NEW DATA ON MOLECULAR GENETICS OF BRAVO
20th April 2019
In the process of carrying advanced research on our products, we conducted an extremely detailed analysis of the microbial composition of Bravo using a novel tool that exploits the most advanced concepts of molecular genetics.
We used a unique Microbiome Array that can detect up to 12,000 different microbes with extremely high specificity and sensitivity.
After having performed this advanced genetic analysis, we can state that in our Bravo products, and, in particular, in its proprietary cultured kefir grain component, there are more than 300 (three hundred) different microbes, the highest number ever recorded in a probiotic.
These new results go well above and beyond our most optimistic expectations; using the tools of classic microbiology, we had known for years that we had scores of different microbes, but the Microbiome Array revealed a richness in biodiversity that we could not anticipate. This is due to the fact that the tools of classic microbiology (the assays commonly used to assess the composition of a product as described in its label) are unable to distinguish the sub-strains, the plasmids and the phages (see later) that only the Microbiome Array can demonstrate.
Most of these newly identified microbes are comprised in the Bravo proprietary "cultured kefir grains" component indicated in the label and, for this reason, there is no requirement to list them individually.
I am sure you realize that these results put Bravo in a completely different league, or better, in a league of its own since no other probiotic can honestly make such a claim. This is because Bravo, at variance with all other probiotics in the market, was designed since its inception as a means to reproduce the complexity of the healthy human microbiota.
However, it is not the sheer number of different microbes (more than 300) that is utterly impressive, but rather the biodiversity of its proprietary cultured kefir grain component that makes Bravo even more unique. The genetic analysis revealed that Bravo, in addition to probiotic microbes, contains a great number of plasmids and phages.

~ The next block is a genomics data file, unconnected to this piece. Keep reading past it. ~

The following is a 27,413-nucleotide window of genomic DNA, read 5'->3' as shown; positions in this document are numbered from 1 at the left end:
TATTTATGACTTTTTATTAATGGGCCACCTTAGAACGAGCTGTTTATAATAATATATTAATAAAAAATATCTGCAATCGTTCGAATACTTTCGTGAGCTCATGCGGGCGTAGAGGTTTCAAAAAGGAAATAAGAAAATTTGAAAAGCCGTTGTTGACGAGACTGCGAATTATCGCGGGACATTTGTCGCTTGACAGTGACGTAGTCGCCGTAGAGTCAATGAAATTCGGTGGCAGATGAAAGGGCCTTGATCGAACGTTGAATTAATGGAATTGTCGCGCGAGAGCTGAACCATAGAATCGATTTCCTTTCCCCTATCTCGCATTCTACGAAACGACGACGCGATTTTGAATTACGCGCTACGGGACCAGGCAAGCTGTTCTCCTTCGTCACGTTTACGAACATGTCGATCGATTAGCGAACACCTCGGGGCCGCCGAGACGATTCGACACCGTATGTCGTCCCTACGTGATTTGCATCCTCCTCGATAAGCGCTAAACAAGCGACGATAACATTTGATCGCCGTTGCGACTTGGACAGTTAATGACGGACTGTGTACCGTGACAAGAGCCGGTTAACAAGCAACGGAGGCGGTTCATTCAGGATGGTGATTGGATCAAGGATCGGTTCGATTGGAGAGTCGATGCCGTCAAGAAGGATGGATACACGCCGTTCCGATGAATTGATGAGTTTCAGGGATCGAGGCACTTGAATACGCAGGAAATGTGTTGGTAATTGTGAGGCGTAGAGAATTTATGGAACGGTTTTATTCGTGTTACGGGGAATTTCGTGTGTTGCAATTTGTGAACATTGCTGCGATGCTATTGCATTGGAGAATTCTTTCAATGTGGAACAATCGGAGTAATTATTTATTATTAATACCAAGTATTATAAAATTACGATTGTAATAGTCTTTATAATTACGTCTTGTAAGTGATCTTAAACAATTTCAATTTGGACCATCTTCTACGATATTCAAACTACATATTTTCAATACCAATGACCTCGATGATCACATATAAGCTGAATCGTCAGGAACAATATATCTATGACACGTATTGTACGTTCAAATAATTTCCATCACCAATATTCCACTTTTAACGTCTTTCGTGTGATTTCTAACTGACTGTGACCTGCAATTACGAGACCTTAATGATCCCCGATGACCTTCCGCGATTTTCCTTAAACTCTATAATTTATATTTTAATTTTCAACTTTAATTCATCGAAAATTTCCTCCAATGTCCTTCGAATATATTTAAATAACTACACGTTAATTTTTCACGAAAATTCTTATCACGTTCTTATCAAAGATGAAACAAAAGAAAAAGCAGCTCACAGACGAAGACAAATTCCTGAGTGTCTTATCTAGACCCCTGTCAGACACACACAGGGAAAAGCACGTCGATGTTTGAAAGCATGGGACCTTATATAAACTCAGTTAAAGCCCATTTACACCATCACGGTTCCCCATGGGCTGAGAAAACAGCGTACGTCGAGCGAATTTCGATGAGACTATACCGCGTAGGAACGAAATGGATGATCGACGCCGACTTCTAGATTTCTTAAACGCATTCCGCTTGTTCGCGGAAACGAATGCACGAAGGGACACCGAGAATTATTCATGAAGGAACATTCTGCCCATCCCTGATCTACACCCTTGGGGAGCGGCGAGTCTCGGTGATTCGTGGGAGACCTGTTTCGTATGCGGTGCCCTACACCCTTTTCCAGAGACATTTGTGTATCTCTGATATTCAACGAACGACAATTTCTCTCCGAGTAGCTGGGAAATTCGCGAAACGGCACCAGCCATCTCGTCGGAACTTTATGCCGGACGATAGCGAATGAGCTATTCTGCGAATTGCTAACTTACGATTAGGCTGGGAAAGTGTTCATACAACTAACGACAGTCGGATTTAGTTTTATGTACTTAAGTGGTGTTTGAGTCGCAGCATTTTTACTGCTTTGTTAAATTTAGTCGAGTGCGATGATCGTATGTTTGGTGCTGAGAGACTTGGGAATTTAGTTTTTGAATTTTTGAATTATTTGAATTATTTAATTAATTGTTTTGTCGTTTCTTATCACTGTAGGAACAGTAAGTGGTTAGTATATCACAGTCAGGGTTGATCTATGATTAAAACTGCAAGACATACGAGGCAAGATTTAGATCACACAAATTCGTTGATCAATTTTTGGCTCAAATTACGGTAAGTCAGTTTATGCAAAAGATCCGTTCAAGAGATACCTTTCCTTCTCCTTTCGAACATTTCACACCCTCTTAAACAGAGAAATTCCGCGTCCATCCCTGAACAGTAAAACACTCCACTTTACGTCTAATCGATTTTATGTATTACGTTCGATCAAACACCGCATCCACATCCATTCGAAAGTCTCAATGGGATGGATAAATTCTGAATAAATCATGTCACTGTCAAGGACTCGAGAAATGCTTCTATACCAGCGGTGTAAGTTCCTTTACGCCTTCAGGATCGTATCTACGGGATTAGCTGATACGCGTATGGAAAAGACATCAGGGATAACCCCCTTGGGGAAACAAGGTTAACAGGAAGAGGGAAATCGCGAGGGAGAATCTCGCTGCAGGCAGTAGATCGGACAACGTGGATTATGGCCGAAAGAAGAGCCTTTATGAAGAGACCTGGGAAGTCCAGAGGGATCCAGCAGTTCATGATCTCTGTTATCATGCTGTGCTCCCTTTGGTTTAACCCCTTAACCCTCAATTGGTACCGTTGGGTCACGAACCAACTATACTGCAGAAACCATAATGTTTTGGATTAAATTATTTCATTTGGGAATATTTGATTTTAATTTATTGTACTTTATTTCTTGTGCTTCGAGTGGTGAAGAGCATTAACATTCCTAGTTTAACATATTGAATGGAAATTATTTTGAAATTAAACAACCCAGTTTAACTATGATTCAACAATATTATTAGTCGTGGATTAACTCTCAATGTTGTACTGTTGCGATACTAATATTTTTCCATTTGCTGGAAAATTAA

Plasmids are self-replicating small DNA molecules that carry genes that benefit the survival of the organism and can be transferred to other living beings. Bravo not only contains a very high number of live probiotic microbes; thanks to the presence of plasmids, the probiotic microbes in Bravo are also able to communicate with each other and with the cells of the human body with mutual reciprocal benefits.
Thanks to the presence of plasmids, we can say that Bravo not only contains an incredibly high number of live probiotic microbes, but also that these microbes are able to talk to each other and to our human cells. No other probiotic can make this claim.
However, even more interesting could be, for its ramifications, the presence of phages.
Phages are the microbes that colonize the microbes; they can also be defined "the microbiota of the microbiota". The study of phages and how they relate to human health represents one of the frontiers of molecular medicine.
Phages are the most abundant organisms in the biosphere and have been of interest to scientists as tools to understand fundamental molecular biology, as vectors of horizontal gene transfer and drivers of evolution, as sources of diagnostic and genetic tools and as novel therapeutic agents.
Phages impact immunity directly, in ways that are typically anti-inflammatory. Phages modulate innate immunity via phagocytosis and cytokine responses, but also impact adaptive immunity via effects on antibody production and effector polarization. Phages may thereby have profound effects on fighting of bacterial infections or cancer growth by modulating the immune response.
Thanks to the presence of phages, we can now explain all the almost incredible results that you and we have seen with Bravo.
In Bravo, probiotic microbes live together with plasmids and phages in a complex network of communication, a symbiosis that is reminiscent of the origin of life on Earth.
As you may know, we live in a microbial driven world that only exists because bacteria and Archaea tempered the previously hostile environment on early Earth to create atmospheric conditions that allow eukaryotic life forms such as humans to flourish; it has now become evident that phages were, and still are, responsible for wellbeing of microbes, which themselves impact environments at large.
In other words, if it were not for the phages - the microbes of the microbes - life would not exist, and this is why they are so important for our wellbeing and the wellbeing of the environment.
I hope that these notes of mine are helpful for your efforts to further highlight the unique properties of Bravo.
Molecular Biologist, Dr Marco Ruggiero, MD. Ph.D.,
Silver Spring Sagl. firstname.lastname@example.org